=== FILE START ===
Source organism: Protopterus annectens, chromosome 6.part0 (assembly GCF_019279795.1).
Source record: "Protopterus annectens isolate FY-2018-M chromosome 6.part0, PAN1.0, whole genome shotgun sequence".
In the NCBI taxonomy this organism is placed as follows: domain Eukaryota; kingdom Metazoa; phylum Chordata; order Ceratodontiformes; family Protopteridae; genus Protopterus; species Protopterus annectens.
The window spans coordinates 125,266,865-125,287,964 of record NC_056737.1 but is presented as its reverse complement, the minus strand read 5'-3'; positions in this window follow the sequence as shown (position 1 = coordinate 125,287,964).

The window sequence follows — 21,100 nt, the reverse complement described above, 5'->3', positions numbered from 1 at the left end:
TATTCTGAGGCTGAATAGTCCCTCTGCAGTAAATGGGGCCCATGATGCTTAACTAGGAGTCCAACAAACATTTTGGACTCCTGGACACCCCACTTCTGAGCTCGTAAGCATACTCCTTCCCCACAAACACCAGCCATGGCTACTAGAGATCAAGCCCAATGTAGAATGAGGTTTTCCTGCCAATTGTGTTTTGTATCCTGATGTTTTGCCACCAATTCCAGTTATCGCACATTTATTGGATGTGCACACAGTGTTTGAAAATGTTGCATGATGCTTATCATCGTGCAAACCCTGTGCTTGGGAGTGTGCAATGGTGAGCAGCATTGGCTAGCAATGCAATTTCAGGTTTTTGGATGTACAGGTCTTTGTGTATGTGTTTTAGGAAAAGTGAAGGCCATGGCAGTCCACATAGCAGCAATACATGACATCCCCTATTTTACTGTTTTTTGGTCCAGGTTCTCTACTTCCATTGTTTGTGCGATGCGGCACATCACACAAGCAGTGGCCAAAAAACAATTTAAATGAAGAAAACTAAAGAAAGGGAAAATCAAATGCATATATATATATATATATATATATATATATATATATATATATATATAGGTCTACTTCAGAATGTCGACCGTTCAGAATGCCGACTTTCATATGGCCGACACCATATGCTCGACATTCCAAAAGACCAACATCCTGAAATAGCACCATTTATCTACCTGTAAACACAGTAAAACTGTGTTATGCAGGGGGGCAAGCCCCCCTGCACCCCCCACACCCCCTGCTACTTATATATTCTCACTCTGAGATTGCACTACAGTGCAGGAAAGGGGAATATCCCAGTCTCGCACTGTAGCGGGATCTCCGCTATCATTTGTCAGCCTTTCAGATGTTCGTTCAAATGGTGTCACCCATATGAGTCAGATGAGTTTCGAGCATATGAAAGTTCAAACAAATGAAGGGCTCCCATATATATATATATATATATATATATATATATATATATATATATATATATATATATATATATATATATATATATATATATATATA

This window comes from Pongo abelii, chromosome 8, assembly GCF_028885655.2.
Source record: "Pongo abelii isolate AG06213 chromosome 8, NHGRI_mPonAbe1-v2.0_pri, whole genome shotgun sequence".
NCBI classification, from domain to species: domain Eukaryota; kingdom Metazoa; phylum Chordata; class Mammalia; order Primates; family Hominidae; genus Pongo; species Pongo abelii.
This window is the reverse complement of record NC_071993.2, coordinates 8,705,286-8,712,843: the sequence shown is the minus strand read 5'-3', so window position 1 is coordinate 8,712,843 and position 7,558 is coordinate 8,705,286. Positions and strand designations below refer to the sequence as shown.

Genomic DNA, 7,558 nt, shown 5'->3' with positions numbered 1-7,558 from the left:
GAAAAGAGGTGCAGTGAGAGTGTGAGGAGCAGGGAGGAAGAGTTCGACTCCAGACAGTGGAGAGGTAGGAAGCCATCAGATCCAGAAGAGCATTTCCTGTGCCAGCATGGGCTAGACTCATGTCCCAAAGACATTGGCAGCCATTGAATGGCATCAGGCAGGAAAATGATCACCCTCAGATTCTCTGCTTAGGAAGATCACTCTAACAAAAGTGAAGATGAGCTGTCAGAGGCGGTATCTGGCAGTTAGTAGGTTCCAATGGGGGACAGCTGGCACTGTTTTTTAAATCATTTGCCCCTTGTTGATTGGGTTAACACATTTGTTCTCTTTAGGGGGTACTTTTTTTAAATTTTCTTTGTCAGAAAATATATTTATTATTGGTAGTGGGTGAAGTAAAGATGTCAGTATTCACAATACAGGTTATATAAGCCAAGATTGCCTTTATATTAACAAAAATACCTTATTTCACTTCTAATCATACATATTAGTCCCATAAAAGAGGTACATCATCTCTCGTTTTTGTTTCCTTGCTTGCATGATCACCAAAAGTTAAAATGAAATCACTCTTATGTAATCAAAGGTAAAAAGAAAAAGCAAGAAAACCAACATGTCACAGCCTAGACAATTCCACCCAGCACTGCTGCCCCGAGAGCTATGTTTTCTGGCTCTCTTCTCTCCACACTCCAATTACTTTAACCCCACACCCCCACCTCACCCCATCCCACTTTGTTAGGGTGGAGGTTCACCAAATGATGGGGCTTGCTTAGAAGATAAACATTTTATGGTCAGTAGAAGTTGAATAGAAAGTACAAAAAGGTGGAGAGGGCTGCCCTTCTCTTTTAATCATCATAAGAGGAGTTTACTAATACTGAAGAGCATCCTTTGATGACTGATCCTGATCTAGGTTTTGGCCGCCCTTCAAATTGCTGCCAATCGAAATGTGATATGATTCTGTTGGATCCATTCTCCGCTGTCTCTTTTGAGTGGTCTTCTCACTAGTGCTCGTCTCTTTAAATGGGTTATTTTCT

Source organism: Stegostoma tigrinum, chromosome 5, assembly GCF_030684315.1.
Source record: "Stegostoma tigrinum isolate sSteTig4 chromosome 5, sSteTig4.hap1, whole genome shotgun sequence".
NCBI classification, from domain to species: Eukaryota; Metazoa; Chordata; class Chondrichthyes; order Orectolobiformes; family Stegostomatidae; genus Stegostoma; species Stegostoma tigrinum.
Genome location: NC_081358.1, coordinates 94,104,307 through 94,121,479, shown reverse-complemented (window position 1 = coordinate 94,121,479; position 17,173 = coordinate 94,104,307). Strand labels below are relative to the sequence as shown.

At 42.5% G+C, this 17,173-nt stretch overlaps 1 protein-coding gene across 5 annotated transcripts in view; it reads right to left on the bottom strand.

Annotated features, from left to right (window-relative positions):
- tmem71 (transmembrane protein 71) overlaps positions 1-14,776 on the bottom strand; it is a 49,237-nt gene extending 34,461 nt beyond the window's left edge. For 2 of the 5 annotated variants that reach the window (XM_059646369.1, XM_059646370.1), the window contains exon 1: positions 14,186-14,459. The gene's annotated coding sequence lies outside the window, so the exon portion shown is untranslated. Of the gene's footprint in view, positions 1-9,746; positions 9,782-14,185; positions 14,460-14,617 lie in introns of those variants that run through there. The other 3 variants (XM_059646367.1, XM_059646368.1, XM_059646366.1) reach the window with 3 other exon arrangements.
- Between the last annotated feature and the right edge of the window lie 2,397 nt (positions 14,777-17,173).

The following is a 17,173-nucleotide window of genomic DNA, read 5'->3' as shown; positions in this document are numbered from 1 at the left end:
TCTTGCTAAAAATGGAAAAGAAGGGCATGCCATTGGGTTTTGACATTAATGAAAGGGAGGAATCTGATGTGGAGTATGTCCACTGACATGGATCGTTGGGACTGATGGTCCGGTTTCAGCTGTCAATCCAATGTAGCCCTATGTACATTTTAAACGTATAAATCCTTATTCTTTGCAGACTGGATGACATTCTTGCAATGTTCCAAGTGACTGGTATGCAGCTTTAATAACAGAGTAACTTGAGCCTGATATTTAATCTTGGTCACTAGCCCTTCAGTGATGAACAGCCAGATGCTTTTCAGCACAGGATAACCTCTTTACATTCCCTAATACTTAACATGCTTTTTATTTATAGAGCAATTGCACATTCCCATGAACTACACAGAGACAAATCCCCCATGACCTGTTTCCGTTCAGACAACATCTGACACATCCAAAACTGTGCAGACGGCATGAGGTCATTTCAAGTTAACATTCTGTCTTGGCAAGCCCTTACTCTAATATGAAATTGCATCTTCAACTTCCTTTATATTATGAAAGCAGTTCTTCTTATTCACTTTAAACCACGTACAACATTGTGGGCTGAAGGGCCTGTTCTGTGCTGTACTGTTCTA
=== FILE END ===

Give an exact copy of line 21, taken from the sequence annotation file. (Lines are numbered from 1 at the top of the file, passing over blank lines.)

The following is a 17,173-nucleotide window of genomic DNA, read 5'->3' as shown; positions in this document are numbered from 1 at the left end: